Ten years ago, Superstorm Sandy struck Normandy Beach on the New Jersey shore, wiping my entire life off the map. The storm took my home and all of my possessions. It even swept away the physical land. An inlet breached where my house once stood. I got out with my life and nothing else.
I was 38, and I lost every physical memory of my previous life: Mom’s notes of love and encouragement, the fishing rod Dad made for me. All of my fishing gear either burned up or was lost to high water. I had no Social Security card, passport or birth certificate to prove my identity. My Jeep sucked seawater into the transmission when I drove through the breach in Bay Head before authorities closed the bridges. The transmission seized a week later.
The next six months became a constant search for food, clothing and shelter, living in hotels, crashing at friends’ houses, sleeping in rental cars. I found hope through friends, family — and fishing. I started a logbook in the wake of Sandy, capturing moments on scraps of paper to document my experiences.
Editor’s note: Select logbook entries are in italic, some of which are followed by the author’s thoughts looking back at the events.
Oct. 30: Day One Post-Sandy
There’s a time when you realize the system is broken, and there is no law. We hit the apocalypse. Getting the first video and absolutely shocked. Camp Osborne was obliterated. Geysers of fires.
People tried to reach me, but phone service was nonexistent. I was one of the last to evacuate the barrier island, and I knew my family and friends were worried, wondering if I was alive or dead. The day after the storm made landfall I got through on a borrowed cellphone.
Oct. 31: Halloween
The weird thing about being awake all the time and in a constant state of shock is that you don’t know where the days begin and end. There is no time. There is no reality. Everything seems blurred. I hear buzzing all the time. The constant drone of siren turbines, total destruction at every turn completely numbs you. There is no time to think; you just react. You help others. You fight. You survive.
People sent me clothing and computer equipment and offered to loan me their cars, but strangely I felt naked because I didn’t have even one rod or reel to keep me grounded. I needed to get out fishing, but survival came first.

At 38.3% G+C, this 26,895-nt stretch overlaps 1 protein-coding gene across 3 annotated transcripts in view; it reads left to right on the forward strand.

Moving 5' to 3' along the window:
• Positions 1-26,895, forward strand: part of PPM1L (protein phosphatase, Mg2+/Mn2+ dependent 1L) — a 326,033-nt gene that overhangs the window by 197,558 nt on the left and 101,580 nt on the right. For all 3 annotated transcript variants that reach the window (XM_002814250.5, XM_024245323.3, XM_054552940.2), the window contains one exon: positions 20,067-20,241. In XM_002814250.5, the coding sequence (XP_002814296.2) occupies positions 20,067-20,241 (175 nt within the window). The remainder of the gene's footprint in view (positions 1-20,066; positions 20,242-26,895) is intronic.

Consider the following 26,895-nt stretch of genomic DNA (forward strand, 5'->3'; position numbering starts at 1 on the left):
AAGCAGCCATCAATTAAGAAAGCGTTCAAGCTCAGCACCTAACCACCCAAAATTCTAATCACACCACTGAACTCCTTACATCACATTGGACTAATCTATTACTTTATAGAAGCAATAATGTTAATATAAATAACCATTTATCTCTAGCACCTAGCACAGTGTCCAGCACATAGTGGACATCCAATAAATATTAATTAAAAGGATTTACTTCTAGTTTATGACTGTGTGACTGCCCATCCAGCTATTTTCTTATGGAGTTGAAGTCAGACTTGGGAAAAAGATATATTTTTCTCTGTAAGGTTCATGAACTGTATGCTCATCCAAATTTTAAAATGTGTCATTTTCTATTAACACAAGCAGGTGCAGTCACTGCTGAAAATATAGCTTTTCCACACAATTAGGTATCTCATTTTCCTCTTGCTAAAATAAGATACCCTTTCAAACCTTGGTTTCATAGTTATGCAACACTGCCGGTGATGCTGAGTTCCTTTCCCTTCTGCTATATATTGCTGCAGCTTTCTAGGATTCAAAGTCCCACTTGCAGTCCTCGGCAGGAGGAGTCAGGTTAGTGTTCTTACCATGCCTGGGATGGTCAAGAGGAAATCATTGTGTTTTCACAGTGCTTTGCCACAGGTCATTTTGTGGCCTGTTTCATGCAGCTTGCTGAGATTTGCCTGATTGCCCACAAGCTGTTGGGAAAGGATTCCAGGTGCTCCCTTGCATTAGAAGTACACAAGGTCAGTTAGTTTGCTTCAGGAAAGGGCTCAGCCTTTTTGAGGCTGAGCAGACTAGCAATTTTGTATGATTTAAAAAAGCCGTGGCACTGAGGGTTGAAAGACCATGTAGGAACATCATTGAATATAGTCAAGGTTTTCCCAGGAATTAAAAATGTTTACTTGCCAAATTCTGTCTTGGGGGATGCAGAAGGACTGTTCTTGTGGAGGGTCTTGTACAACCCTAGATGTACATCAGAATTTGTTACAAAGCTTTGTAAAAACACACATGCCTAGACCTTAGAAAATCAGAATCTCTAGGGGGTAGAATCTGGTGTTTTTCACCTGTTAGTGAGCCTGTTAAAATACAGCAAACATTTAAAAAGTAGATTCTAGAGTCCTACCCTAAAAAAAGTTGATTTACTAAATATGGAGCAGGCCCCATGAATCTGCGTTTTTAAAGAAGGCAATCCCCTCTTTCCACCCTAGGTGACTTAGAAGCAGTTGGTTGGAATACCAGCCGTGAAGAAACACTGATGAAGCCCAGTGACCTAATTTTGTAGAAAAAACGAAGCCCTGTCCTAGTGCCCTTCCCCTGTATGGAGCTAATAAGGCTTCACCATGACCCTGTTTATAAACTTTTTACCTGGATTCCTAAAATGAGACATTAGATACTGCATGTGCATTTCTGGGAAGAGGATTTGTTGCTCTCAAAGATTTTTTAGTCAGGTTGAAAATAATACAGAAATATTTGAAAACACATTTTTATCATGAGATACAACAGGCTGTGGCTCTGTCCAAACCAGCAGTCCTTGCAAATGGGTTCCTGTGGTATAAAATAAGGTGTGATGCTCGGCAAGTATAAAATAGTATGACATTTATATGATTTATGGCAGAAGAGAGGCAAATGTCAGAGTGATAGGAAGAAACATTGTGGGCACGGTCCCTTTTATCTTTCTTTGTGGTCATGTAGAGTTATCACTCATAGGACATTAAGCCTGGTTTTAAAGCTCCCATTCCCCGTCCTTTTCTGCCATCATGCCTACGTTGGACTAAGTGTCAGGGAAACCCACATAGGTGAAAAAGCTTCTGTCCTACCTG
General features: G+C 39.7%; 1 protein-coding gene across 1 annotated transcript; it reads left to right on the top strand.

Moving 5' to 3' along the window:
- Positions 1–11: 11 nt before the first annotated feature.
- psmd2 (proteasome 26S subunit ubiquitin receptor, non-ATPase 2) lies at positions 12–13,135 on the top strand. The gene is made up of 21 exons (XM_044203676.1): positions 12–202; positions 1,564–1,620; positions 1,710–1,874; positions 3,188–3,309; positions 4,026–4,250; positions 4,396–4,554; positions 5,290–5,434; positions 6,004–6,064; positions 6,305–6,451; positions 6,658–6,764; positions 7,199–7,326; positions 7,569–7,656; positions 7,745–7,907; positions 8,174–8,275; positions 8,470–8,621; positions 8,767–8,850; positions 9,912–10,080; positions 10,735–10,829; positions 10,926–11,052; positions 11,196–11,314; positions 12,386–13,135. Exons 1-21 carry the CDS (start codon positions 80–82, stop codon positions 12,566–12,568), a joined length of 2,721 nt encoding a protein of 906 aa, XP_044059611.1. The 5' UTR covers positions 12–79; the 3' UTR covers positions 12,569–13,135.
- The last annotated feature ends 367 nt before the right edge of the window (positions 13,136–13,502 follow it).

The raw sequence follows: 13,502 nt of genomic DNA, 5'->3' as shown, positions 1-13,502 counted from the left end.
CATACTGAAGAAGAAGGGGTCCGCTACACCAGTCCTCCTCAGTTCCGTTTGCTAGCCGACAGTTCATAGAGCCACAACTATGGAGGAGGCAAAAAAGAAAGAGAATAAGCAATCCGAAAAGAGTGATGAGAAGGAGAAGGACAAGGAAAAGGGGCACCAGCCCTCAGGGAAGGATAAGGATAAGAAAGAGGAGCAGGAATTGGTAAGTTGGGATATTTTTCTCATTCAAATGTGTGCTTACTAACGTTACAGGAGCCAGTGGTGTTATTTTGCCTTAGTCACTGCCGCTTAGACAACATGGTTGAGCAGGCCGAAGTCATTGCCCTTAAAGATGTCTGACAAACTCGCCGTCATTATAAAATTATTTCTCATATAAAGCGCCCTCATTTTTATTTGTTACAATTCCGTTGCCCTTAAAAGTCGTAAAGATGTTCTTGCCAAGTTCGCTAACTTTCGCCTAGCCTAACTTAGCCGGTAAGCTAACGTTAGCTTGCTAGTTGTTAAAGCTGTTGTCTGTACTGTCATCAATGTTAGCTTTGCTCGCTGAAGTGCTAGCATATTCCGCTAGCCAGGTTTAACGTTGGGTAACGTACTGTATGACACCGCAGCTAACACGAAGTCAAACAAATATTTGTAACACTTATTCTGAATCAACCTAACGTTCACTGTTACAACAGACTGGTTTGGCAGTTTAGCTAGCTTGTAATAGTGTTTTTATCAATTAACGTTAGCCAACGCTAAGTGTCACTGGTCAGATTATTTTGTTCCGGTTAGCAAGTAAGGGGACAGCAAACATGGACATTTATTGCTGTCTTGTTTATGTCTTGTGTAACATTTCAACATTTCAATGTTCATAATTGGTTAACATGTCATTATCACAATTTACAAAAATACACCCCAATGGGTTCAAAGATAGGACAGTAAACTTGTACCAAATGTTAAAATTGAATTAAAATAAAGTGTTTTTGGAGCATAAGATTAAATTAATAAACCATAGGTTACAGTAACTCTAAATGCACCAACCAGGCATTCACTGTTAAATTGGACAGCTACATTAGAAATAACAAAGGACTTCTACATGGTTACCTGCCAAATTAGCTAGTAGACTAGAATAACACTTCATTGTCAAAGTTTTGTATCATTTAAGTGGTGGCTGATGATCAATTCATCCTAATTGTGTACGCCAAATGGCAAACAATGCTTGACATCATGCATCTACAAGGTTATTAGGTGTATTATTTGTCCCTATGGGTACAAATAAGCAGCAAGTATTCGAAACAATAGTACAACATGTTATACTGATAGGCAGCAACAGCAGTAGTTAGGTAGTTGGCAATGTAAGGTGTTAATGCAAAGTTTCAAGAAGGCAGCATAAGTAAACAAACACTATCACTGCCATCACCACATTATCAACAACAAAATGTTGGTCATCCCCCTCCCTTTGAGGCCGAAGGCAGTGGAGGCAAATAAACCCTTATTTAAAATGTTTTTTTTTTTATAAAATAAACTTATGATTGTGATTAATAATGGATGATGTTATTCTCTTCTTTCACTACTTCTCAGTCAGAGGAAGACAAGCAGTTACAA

Nov. 2: Daytime
I try to sleep, have a few drinks, then wake up and the nightmare starts all over again. It’s zombieland. Nowhere to go, nothing to do, no power, no clean clothes. Can’t get out of town, can’t get to my house, gas stations closed, food running out. Dee and Jamie Heckel (some of my best friends who put me up for a few nights) went to their in-laws, and I used their bathroom to take a shower. I looked into the mirror and broke down. Walked to Brennan Boat Co., people taking pictures. I feel sick to my stomach.
Nov. 2: Midnight
I was able to siphon gas and drove my Jeep to see my friend “BK,” Brian Keating, who lives in Island Heights over the Toms River bridge. He greeted me with an open hug. His dog Mundus gave me a few tail wags. BK took his boat to the island to see if his family’s home was still there. I plopped my backpack down on the dining room table and asked what he saw. I didn’t sit down. I knew it was bad.
“Dude, it wasn’t pretty. There was nothing left. I couldn’t see anything that resembled what was once there,” he said. “I docked the boat at my parents’ bulkhead. I walked down a few blocks. It’s not good, man.”
I kept asking if he saw my house, and all he could tell me was that he didn’t know. He couldn’t differentiate any landmark and had no semblance of where anything was previously. He saw 30-foot geysers spewing flames. Natural gas lines were still burning. Everything was smoldering or on fire.
Word spread as to my whereabouts, and I had BK’s address to have clothing shipped. But to be honest, what I really wanted was fishing tackle. To hold my own rod and reel would tether me to sanity. Fishing forms a brotherhood, but I never truly knew it until the cards were on the table. I received a shipment from friends at magazines I had written for. Dozens of rods, reels, lures and tackle. I now had an outlet to release my pain and feel joy again.